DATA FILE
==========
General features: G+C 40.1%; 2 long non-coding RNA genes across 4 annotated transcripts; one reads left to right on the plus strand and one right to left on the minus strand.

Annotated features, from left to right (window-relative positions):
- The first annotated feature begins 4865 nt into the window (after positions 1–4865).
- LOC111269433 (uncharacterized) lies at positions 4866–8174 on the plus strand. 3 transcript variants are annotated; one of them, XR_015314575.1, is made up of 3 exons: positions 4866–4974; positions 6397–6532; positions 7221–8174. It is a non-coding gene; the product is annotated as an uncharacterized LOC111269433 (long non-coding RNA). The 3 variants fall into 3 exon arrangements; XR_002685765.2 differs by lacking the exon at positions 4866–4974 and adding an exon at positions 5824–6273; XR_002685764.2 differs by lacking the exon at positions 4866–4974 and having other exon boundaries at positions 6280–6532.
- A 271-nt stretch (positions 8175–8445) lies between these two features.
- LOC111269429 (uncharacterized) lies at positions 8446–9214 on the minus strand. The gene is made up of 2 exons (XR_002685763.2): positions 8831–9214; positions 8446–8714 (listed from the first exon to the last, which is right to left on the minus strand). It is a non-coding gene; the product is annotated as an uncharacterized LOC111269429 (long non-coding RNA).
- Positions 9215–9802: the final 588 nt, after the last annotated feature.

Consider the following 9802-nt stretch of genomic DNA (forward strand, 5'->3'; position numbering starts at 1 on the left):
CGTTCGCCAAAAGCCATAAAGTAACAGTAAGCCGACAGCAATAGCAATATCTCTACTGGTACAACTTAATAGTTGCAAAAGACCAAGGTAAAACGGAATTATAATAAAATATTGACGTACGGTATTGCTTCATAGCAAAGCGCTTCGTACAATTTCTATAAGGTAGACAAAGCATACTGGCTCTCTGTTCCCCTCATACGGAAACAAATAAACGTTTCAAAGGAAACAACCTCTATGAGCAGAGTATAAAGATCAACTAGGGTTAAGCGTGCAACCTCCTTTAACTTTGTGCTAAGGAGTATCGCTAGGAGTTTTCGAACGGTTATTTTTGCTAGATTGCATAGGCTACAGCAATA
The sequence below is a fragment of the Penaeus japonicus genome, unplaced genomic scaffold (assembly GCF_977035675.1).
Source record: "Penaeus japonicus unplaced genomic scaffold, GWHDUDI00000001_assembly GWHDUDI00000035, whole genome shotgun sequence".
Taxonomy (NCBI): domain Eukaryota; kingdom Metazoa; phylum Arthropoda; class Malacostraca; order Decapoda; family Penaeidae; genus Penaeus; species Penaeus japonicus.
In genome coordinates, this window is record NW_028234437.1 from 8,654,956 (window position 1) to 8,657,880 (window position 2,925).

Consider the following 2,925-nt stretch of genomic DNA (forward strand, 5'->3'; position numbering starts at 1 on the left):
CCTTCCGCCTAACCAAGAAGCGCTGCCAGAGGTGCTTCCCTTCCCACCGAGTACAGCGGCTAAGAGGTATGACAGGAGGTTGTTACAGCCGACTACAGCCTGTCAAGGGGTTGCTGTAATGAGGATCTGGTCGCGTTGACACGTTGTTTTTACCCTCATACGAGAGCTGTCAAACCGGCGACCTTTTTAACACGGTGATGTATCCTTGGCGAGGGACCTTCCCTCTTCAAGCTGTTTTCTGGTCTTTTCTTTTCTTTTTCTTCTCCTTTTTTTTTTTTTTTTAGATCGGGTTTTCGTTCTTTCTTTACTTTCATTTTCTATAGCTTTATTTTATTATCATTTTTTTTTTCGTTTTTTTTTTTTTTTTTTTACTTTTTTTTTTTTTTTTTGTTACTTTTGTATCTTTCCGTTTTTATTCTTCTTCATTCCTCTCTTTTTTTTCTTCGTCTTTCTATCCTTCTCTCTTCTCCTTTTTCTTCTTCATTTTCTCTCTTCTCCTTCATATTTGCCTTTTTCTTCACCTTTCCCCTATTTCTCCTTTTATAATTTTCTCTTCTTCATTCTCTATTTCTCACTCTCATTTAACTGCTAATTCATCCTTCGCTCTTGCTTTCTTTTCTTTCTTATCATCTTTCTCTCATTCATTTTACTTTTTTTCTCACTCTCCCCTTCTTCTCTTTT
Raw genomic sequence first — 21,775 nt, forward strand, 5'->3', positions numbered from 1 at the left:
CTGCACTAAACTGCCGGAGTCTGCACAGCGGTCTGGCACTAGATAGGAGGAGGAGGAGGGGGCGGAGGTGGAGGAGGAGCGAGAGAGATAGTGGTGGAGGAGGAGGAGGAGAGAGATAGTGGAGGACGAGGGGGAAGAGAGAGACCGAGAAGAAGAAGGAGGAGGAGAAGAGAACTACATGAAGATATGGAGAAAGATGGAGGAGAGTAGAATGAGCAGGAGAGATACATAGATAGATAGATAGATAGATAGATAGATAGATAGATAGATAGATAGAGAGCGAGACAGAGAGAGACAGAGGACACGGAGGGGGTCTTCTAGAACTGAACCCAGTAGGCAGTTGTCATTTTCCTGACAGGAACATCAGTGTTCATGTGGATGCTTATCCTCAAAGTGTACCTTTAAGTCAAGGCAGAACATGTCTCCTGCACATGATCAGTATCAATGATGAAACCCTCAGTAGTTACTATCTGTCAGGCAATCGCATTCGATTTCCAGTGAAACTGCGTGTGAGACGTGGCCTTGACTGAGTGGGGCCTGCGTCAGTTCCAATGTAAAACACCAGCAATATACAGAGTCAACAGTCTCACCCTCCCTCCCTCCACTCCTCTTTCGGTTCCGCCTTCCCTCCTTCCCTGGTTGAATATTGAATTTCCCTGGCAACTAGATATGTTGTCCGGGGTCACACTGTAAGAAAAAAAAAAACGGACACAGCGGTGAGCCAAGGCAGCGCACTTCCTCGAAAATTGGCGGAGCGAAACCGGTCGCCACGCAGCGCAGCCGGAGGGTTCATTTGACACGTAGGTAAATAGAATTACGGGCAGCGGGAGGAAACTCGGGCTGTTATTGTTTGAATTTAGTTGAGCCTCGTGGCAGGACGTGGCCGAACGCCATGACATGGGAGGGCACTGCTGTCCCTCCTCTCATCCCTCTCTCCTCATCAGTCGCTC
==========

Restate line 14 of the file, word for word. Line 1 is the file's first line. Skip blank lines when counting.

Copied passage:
Consider the following 2,925-nt stretch of genomic DNA (forward strand, 5'->3'; position numbering starts at 1 on the left):